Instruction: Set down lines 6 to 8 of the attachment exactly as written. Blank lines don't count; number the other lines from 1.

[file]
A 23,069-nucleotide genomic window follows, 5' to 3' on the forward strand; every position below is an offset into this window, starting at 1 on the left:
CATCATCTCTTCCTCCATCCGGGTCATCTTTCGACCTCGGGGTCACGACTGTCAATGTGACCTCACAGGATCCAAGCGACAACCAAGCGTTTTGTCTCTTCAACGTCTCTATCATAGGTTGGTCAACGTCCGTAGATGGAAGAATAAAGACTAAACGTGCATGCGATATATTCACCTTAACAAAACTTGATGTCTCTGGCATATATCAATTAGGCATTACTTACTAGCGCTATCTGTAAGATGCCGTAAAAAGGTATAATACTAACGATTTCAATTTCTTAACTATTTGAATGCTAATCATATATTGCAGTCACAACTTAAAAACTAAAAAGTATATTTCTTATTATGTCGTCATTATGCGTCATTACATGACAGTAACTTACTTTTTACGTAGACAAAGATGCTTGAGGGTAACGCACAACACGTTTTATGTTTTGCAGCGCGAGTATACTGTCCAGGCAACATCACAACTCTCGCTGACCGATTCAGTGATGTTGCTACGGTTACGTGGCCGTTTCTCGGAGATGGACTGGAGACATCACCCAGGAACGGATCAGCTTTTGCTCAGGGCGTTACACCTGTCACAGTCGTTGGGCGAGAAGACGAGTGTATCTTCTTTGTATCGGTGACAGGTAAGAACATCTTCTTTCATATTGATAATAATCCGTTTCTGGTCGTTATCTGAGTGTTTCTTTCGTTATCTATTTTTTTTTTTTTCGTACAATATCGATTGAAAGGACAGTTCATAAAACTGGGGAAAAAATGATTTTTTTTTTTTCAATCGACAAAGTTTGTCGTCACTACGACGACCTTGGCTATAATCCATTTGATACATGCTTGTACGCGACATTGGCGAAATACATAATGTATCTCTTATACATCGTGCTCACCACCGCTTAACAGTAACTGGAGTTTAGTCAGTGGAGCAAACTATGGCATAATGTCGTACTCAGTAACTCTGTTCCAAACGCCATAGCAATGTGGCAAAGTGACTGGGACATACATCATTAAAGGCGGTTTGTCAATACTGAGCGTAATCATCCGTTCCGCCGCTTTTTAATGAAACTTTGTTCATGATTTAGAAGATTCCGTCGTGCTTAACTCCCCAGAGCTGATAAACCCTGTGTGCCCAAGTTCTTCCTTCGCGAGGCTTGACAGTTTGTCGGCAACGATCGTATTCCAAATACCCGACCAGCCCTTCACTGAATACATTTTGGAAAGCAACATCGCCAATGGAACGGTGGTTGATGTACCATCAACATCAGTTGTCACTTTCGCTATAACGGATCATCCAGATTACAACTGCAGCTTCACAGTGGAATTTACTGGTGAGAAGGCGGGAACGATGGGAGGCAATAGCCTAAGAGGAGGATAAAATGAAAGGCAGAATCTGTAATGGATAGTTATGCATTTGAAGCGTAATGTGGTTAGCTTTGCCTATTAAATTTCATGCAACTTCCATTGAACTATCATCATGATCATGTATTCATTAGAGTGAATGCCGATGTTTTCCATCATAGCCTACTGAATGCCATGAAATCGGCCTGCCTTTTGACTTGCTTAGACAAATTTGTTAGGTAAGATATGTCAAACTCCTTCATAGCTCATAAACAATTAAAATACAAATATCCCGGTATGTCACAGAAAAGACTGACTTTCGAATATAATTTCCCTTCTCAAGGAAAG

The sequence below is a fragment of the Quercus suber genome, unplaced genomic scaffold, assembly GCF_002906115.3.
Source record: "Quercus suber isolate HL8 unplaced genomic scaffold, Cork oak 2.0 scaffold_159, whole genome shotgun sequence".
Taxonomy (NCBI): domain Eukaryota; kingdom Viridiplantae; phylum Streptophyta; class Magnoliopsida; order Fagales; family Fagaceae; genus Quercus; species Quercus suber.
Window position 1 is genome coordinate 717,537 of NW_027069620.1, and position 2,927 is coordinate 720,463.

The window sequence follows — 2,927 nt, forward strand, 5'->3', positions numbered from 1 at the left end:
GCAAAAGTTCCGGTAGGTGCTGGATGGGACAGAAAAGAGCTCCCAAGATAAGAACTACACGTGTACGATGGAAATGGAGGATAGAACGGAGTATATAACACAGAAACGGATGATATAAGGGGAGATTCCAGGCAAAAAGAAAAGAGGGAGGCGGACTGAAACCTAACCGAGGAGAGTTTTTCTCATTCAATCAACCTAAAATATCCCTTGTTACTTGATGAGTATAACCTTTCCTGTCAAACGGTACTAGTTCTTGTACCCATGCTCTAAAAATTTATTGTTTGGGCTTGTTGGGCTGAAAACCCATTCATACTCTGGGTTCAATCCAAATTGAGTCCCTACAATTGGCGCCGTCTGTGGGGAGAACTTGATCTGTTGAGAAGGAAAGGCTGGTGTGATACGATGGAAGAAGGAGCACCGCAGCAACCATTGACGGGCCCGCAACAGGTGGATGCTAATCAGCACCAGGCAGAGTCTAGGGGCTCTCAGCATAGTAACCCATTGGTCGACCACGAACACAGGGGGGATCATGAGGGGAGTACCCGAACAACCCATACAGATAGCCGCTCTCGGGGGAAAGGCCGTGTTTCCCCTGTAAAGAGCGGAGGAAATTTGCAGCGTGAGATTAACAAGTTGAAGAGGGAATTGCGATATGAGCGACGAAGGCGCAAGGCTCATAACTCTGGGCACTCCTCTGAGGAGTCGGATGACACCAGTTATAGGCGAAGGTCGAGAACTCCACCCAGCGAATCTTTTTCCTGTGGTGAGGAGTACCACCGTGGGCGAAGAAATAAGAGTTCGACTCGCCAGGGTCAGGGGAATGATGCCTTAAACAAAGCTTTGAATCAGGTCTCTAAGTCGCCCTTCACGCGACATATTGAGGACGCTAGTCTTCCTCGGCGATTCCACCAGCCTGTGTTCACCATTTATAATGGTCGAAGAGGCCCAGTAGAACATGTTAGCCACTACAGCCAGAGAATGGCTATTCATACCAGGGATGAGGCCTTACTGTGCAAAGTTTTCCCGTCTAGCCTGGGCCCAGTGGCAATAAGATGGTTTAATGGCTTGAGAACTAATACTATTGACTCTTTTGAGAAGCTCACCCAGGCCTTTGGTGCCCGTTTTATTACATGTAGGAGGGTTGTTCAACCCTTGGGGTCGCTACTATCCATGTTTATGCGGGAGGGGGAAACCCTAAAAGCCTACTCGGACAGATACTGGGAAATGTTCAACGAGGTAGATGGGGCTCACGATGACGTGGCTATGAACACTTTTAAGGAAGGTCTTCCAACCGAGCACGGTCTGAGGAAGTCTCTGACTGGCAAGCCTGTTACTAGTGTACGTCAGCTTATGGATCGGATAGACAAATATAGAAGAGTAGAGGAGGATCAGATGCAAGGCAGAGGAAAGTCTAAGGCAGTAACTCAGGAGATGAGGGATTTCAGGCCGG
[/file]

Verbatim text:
Window position 1 is genome coordinate 717,537 of NW_027069620.1, and position 2,927 is coordinate 720,463.

The window sequence follows — 2,927 nt, forward strand, 5'->3', positions numbered from 1 at the left end:
GCAAAAGTTCCGGTAGGTGCTGGATGGGACAGAAAAGAGCTCCCAAGATAAGAACTACACGTGTACGATGGAAATGGAGGATAGAACGGAGTATATAACACAGAAACGGATGATATAAGGGGAGATTCCAGGCAAAAAGAAAAGAGGGAGGCGGACTGAAACCTAACCGAGGAGAGTTTTTCTCATTCAATCAACCTAAAATATCCCTTGTTACTTGATGAGTATAACCTTTCCTGTCAAACGGTACTAGTTCTTGTACCCATGCTCTAAAAATTTATTGTTTGGGCTTGTTGGGCTGAAAACCCATTCATACTCTGGGTTCAATCCAAATTGAGTCCCTACAATTGGCGCCGTCTGTGGGGAGAACTTGATCTGTTGAGAAGGAAAGGCTGGTGTGATACGATGGAAGAAGGAGCACCGCAGCAACCATTGACGGGCCCGCAACAGGTGGATGCTAATCAGCACCAGGCAGAGTCTAGGGGCTCTCAGCATAGTAACCCATTGGTCGACCACGAACACAGGGGGGATCATGAGGGGAGTACCCGAACAACCCATACAGATAGCCGCTCTCGGGGGAAAGGCCGTGTTTCCCCTGTAAAGAGCGGAGGAAATTTGCAGCGTGAGATTAACAAGTTGAAGAGGGAATTGCGATATGAGCGACGAAGGCGCAAGGCTCATAACTCTGGGCACTCCTCTGAGGAGTCGGATGACACCAGTTATAGGCGAAGGTCGAGAACTCCACCCAGCGAATCTTTTTCCTGTGGTGAGGAGTACCACCGTGGGCGAAGAAATAAGAGTTCGACTCGCCAGGGTCAGGGGAATGATGCCTTAAACAAAGCTTTGAATCAGGTCTCTAAGTCGCCCTTCACGCGACATATTGAGGACGCTAGTCTTCCTCGGCGATTCCACCAGCCTGTGTTCACCATTTATAATGGTCGAAGAGGCCCAGTAGAACATGTTAGCCACTACAGCCAGAGAATGGCTATTCATACCAGGGATGAGGCCTTACTGTGCAAAGTTTTCCCGTCTAGCCTGGGCCCAGTGGCAATAAGATGGTTTAATGGCTTGAGAACTAATACTATTGACTCTTTTGAGAAGCTCACCCAGGCCTTTGGTGCCCGTTTTATTACATGTAGGAGGGTTGTTCAACCCTTGGGGTCGCTACTATCCATGTTTATGCGGGAGGGGGAAACCCTAAAAGCCTACTCGGACAGATACTGGGAAATGTTCAACGAGGTAGATGGGGCTCACGATGACGTGGCTATGAACACTTTTAAGGAAGGTCTTCCAACCGAGCACGGTCTGAGGAAGTCTCTGACTGGCAAGCCTGTTACTAGTGTACGTCAGCTTATGGATCGGATAGACAAATATAGAAGAGTAGAGGAGGATCAGATGCAAGGCAGAGGAAAGTCTAAGGCAGTAACTCAGGAGATGAGGGATTTCAGGCCGG